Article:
• Thanks to you all for all advice given, and am taking everything said seriously, I have never asked to see my heptologist early or when I have concerns Wii definatley contact know when I need to, I have a gastro doctor which I see in my home area of Kent, and I have heptologist at kings college in London, I got to them as on having one endoscopy last year the doctor said I should be under liver unit at kings, I have been there 1 year ultrasounds, blood work and consultations with doctor, now my gastro doc in Kent in is saying there is no point in me going back and forth two 2 hospitals, when he can perfectly take care of me himself, he has asked me to tell heptologist next month when I've got appt: there to say that I Wii have all my care in Kent, I am now in a dilemma over this, as kings is transplant unit, I really will have to think about this one, am going on a bit sorry, but cannot understand why he wants me to give up kings. Angse

  • Do not move from Kings. It is the top liver place in England. Re tiredness if you are anaemic you can try Maltofer tablets which are iron tablets hat are very easy to absorb.

  • Do not move from Kings. It is the top liver place in England. Re tiredness if you are anaemic you can try Maltofer tablets which are iron tablets hat are very easy to absorb.

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  • Angse DO NOT move from Kings. I am speaking from experience. I had, still have a Hepatologist Gastroenterologist in a different hospital and I also attend Kings. It was my gastro doc who referred me to Kings because he could not deal with my liver problem. You are lucky to have Kings. They are the best. I had a serious liver op at Kings and I feel so lucky to have been transferred there. That is thanks to my Hepatologist Gastro who still looks after me with the knowledge of Kings. I cannot understand why your gastro doc wants you to do this.

    You could, of course get a referral from your GP to a Heptologist Gastro doc at Kings. Hope this helps.

  • Thanks for replies re-kings, yes I did have doubts no longer though, I will stay at kings, that's were I feel safe anyway, I know for a fact that I f I had medical emergency, my survival would be very doubtful at Medway maritime Hosp:, I had life threatening emergency last year, I was not at home so ended up in Canterbury hospital due to massive GI bleed and they saved my life there, would not have been so lucky at Medway, so thanks you certainly have helped me make up my mind, I thank god for all on this site, Angse

  • do not move from Kings - it is the best place for treatment!!!

  • Hi Angse,just passing on what my G.P. told me,(my spleen is also enlarged),as far as I understood her,there's a large input vein/artery? from the spleen into the liver.When the liver begins to struggle,it can no longer cope with this input,and the spleen and vein start swelling. The danger or concern is that if the vein,Artery bursts its a really hard place to access and stop the bleeding,which is then a pretty serious issue.This is just what I've been told,so I hope its helpful.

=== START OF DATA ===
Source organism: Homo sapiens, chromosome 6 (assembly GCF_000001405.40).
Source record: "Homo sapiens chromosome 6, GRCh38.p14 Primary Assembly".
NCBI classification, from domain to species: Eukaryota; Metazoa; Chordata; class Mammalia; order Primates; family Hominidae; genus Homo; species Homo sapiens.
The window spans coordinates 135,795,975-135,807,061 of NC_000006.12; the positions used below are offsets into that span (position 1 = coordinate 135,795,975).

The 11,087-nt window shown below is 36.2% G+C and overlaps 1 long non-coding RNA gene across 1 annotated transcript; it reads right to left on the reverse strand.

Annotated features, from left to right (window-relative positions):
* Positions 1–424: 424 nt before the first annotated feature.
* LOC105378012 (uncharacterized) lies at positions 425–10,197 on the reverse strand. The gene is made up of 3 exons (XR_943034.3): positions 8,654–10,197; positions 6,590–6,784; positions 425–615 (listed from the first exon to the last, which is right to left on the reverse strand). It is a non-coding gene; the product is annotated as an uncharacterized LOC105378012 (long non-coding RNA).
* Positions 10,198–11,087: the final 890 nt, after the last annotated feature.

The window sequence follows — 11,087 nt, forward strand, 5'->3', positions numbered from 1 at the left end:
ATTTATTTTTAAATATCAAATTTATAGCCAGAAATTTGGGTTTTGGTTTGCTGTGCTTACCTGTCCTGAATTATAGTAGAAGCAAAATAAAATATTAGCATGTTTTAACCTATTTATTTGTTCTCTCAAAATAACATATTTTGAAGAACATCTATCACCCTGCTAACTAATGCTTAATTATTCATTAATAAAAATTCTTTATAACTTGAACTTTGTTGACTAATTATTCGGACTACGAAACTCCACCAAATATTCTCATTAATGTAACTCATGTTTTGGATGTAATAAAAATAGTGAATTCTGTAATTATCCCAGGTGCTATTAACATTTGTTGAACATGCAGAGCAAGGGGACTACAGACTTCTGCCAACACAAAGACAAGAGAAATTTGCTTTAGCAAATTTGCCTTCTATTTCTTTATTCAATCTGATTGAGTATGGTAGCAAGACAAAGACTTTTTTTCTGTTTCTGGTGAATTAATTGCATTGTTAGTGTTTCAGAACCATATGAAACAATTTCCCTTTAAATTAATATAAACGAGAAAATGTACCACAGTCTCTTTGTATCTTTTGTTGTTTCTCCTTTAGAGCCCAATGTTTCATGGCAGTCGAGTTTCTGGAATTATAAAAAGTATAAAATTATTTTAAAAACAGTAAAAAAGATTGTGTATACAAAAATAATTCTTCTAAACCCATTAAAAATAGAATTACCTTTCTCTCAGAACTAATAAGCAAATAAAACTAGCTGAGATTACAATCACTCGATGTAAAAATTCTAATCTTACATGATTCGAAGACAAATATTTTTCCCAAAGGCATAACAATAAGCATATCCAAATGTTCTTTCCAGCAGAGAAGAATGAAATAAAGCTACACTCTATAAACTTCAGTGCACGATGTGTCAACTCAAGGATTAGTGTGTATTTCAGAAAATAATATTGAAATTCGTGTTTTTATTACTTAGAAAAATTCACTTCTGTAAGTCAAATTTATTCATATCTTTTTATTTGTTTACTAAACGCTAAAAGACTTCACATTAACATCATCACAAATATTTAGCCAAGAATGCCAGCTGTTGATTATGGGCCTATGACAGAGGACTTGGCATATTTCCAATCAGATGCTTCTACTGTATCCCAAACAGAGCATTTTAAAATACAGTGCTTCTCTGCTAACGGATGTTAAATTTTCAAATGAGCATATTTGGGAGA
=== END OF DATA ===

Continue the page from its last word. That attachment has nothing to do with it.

• At my husband's recent assessment for transplant they discovered during the CT scan that he had numerous aneurysms (bulges) in his splenic artery, his spleen has been enlarged at 17cm in every ultrasound scan since diagnosis and he has portal hypertension with varices (he's had 42 banded to date). Once discovered docs wanted to act as quickly as possible to block the bulging arteries to prevent a burst and they would not activate his listing for transplant until they were dealt with so he had an embolization operation on 25th June which has led to some splenic infarction (dead areas of spleen due to oxygen/blood starvation). This same procedure will also sometimes be done for a dangerously enlarged spleen (hypersplenism) where they will basically cut some of the blood supply to the spleen to reduce it's capacity.

    He had another CT scan a couple of weeks ago to see how things were shaping up and we go to the transplant clinic this coming Tuesday so should see how things are going then.

    Doctors/Surgeons were surprised to find these aneurysms but said they needed dealt with urgently to prevent a possible catastrophic burst - also could not transplant with them as they were due to risk of massive bleed. Seemingly these do give off warning signs (upper left quadrant throbbing pain, pain in left shoulder) but hubby hadn't noticed that (until after the procedure when he's been in some pain). They normally only get discovered after a burst or during a scan for something else. Just glad they did find them and deal with them.


  • We have been back at Edinburgh this week and following hubby's embolization operation on his splenic artery aneurysms it turns out there has been a complete blocking off of the artery resulting in very little blood supply reaching his spleen and the CT scan taken on 9th July has shown that his spleen has almost completely died off (an almost total splenic infarction) - therefore he no longer has an enlarged spleen infact he no longer has a viable spleen at all and has now been placed onto Penicillin for life as he now has to be treated as though he has no spleen. This lack of a spleen has now had a positive effect on his bloods, his INR has gone to 1.0 and his platelets have risen from only 20 to 259.